The muzzle was a 3d printed part, done this way rather than spend time looking for a correct sized tube or lathing and drilling. It was attached to it’s mount and the sides beveled using method 1. This wasn’t attached straight away as I used it to help construct the front section of the gun.


The front grip was constructed in a similar manner as the main body, making sure it would slot on correctly. l. Along the sides were 3 beveled indents. I used my template to work out the positions in each indent and then did them one bevel at a time usng method 1. Making sure each was level and sanded before moving onto the next. With all the bevels done, holes were carefully drilled and grub screws inserted. When done this part looked a lot like a boat hull 🙂

At this point most of the prop was done. With only the sights and magazine to go, I opted to work on the sights. These both consisted of 2 side ‘pods’ with a connector and sight mount between them, the only difference being the size. They were constucted from Foam PVC, 3d prints, acrylic rod and styrene. Before making the pods I created a cross section template to make sure they would correctly fit on the mount rail. The pods were basically small hollow boxes with beveled edges with grub screws and small dials were added for detail. Care was taken when drilling the holes for the rod to pass through. Any mistake would mean it wouldn’t sit flush to the rail. The front sight was a 3d printed rod, while the back was carefully cut and drilled from 2mm stryrene. For some reason I had a lot of trouble with he front pods: they just wouldn’t sit right on the rail. I decided that rather then waste more time I 3d modeled and printed them out while working on the magazine. When painted it is hard to work out which pods are hand made and which were printed.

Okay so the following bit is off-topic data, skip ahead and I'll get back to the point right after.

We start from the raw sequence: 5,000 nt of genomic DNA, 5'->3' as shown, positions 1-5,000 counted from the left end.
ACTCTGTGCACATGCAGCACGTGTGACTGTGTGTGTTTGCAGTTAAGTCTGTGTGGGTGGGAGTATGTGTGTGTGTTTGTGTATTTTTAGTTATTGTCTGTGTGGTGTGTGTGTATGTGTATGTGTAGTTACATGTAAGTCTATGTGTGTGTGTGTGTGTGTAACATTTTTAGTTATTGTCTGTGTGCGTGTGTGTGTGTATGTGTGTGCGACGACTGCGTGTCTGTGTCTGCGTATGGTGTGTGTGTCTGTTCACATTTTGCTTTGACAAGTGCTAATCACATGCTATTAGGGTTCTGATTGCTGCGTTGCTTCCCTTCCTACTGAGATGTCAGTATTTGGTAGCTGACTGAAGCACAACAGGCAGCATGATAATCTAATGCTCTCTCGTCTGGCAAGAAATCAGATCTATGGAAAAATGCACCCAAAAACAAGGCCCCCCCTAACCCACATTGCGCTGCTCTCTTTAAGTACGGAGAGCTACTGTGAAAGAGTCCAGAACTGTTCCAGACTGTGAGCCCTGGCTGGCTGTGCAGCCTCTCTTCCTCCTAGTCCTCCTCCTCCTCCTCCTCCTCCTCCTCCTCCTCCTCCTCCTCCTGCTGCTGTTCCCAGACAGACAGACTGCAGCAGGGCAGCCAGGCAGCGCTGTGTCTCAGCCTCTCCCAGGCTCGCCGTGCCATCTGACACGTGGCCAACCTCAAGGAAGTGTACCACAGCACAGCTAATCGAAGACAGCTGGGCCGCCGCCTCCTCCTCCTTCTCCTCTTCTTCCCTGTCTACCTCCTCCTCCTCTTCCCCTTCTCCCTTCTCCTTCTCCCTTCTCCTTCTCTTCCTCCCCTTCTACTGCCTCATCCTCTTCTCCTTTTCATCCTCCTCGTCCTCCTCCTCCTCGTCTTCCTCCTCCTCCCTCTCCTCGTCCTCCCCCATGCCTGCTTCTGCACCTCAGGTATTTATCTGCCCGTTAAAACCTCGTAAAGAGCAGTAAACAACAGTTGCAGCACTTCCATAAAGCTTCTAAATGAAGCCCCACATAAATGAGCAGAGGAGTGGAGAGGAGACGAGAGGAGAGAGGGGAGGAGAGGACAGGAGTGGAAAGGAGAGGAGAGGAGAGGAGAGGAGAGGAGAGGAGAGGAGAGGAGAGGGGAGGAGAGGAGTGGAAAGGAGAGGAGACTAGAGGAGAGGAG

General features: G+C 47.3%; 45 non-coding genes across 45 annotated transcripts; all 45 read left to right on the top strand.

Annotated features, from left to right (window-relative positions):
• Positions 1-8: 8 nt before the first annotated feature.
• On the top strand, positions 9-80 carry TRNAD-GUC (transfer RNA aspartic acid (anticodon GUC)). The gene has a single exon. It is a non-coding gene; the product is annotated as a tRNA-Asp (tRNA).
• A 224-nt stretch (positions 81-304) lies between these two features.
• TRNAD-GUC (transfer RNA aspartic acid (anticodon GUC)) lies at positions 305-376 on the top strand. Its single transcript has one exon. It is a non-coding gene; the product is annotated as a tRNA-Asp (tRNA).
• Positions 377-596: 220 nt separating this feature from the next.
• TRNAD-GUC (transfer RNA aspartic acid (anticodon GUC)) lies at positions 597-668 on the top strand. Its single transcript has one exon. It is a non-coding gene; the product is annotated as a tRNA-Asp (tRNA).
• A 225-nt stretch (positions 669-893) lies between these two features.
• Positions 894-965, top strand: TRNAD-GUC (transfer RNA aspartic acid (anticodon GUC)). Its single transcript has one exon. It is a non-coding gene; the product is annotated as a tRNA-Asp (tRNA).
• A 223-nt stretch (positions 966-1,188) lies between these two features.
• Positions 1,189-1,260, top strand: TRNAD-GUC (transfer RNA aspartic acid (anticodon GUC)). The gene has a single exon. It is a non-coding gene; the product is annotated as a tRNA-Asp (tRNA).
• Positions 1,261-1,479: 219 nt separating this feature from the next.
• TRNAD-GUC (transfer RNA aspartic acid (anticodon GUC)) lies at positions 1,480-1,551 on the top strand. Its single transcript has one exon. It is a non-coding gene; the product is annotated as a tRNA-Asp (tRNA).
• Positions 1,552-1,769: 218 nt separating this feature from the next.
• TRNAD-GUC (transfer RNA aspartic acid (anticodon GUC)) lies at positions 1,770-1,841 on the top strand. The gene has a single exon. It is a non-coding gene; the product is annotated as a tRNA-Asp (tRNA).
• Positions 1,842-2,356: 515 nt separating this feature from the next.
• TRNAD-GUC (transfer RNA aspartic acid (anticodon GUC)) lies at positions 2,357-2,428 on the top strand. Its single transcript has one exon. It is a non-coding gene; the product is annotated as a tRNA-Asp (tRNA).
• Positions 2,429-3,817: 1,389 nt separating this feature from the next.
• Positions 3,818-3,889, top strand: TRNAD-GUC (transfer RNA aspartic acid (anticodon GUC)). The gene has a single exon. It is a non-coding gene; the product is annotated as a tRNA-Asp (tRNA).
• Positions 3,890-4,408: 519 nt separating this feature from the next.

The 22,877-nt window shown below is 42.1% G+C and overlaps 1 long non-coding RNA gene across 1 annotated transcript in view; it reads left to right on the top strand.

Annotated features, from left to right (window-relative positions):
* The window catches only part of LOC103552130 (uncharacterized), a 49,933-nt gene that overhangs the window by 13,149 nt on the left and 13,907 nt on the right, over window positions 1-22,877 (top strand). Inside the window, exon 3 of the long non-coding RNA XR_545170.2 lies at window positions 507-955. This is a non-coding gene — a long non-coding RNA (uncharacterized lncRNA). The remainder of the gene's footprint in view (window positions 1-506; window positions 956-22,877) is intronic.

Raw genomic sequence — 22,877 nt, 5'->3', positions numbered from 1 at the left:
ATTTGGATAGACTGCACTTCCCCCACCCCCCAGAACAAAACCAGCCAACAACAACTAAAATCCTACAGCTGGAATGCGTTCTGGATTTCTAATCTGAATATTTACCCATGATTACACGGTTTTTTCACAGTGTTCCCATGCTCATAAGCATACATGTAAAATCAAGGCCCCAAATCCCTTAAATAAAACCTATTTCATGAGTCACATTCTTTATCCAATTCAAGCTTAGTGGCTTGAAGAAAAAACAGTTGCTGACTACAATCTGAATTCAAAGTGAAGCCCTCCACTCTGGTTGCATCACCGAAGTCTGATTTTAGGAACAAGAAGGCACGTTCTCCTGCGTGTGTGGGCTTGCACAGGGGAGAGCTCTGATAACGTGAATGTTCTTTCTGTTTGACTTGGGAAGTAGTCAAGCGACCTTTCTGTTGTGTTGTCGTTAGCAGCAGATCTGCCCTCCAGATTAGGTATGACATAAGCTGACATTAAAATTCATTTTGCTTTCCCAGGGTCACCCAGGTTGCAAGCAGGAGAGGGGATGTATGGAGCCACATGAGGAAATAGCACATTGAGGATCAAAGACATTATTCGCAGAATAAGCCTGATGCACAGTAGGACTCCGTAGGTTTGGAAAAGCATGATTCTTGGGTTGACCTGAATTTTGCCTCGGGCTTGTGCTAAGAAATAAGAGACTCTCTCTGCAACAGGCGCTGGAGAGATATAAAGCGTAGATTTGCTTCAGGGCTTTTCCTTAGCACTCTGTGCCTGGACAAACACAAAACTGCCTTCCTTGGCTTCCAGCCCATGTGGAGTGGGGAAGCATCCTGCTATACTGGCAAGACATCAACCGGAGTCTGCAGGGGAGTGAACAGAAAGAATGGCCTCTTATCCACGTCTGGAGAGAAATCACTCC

The magazine had to both hold the batteries and attach to the gun. With this in mind it was constructed hollow with a space for the holder to slot into. I used styrene on the left and right sides to create the panel lines. The magazine has many circular indents. Using templates these were first drilled out and then the hole filled. A paintbrush with a rounded end was then pressed into the filler producing the desired effect. To attach it to the gun I added 4 pegs in each top corner and drilled matching holes. This allowed it to slot on and hold it in place.


With all the parts complete the front grip, stock and trigger/grip were glued in place. Any gaps were filled and sanded down. After many passes of spraying/sanding/filling I gave the whole prop a coat of silver paint. This was followed by 2 coats of black spray. When dry the black could be scraped or rubbed off.

Before any weathering, I drew out on inkscape, printed off and cut out many vinyl decals that decorate the gun. I had trouble working out how to do the tiny lettering and put up a post on the PropTarts group for suggestions. I got a lot of great suggestions and one of these pointed me to small vinyl lettering that was available. I ordered some of these and they worked out great.  Weathering was then added with a mix of brown and black paint. A little more brown as added to this mix to make it stand out from the black.